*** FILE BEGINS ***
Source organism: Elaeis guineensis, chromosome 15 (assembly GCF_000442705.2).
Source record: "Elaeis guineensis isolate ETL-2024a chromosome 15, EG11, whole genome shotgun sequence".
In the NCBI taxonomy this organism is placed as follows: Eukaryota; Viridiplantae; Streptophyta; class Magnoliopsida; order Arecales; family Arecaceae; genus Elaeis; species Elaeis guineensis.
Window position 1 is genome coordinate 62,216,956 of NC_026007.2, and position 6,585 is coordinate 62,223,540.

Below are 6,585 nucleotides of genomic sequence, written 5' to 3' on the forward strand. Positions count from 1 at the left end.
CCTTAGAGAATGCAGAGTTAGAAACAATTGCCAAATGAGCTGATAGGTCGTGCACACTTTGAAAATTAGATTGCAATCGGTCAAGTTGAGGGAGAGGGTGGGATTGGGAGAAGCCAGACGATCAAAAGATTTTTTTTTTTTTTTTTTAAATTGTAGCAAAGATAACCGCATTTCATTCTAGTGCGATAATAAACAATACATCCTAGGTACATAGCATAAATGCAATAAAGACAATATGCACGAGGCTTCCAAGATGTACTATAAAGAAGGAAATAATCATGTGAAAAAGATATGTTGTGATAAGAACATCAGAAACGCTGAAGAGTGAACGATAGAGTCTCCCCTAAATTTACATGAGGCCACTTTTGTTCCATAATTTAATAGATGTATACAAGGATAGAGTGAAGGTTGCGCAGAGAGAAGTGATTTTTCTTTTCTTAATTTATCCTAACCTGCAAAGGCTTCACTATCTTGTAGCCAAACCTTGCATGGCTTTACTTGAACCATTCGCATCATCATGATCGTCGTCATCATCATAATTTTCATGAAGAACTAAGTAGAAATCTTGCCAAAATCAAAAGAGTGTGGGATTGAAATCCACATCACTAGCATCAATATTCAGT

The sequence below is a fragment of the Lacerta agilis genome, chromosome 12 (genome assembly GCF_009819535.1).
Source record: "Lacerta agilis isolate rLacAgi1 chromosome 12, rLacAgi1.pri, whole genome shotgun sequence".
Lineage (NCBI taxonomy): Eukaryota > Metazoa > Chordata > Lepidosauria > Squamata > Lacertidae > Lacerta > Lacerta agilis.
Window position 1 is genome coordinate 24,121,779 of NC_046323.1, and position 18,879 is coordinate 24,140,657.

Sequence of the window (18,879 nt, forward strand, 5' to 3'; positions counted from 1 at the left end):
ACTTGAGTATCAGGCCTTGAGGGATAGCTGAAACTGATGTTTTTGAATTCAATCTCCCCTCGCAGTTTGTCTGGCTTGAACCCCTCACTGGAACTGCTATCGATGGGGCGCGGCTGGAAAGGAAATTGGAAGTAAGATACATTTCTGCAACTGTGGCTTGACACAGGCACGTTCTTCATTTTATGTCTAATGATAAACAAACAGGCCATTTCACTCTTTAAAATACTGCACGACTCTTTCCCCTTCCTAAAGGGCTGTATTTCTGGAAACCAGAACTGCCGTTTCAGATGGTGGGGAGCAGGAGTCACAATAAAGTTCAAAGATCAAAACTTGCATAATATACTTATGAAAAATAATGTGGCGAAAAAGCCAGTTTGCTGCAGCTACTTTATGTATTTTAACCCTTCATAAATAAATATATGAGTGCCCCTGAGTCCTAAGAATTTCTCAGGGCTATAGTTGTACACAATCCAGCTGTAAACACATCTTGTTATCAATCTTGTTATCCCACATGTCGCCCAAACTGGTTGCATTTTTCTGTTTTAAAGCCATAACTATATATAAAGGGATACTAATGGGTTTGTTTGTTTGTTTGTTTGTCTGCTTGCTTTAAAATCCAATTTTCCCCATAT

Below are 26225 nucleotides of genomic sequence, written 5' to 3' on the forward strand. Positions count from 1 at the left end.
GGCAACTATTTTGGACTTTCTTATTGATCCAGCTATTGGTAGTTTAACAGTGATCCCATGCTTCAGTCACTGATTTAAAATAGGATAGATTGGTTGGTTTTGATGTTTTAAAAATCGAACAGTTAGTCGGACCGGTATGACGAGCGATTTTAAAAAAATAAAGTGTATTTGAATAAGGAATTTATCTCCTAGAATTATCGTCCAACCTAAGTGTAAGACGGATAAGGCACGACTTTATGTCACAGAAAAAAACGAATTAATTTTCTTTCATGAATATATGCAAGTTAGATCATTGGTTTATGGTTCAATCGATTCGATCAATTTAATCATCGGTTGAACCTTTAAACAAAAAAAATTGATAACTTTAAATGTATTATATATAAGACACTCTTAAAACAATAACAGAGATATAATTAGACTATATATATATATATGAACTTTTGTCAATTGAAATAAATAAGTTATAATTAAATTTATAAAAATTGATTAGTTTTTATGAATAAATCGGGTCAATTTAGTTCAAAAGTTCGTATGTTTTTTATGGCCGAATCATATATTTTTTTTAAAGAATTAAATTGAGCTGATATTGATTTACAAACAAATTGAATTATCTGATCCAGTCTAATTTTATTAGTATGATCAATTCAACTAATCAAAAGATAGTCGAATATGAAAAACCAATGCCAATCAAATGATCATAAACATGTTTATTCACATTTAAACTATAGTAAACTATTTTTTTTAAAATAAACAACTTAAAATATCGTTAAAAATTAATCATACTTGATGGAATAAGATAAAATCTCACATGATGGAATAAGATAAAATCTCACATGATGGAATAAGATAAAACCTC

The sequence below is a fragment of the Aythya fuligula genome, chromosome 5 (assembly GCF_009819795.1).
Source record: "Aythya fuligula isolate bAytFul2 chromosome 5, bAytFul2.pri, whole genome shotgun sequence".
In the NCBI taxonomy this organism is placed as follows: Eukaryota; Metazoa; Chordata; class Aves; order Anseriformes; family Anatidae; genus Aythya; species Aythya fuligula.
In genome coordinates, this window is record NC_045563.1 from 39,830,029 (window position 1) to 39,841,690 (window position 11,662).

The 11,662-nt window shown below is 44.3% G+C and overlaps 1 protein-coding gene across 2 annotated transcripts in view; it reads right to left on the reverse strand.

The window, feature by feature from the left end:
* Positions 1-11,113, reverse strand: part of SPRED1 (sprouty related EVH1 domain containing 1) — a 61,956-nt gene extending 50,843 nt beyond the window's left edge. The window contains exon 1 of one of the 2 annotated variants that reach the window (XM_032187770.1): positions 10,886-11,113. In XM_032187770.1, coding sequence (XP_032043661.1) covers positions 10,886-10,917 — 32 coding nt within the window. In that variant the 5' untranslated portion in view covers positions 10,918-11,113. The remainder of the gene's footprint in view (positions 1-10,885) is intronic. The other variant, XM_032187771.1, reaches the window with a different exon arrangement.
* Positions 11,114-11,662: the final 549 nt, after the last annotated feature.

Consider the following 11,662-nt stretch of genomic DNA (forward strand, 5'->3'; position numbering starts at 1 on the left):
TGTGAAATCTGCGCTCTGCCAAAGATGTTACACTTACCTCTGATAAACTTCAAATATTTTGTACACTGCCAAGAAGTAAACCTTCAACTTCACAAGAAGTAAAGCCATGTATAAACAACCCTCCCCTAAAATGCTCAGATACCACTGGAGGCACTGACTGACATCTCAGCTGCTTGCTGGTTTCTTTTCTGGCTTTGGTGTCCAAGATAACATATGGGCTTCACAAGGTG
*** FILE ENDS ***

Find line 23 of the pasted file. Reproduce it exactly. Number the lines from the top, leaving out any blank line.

Consider the following 11,662-nt stretch of genomic DNA (forward strand, 5'->3'; position numbering starts at 1 on the left):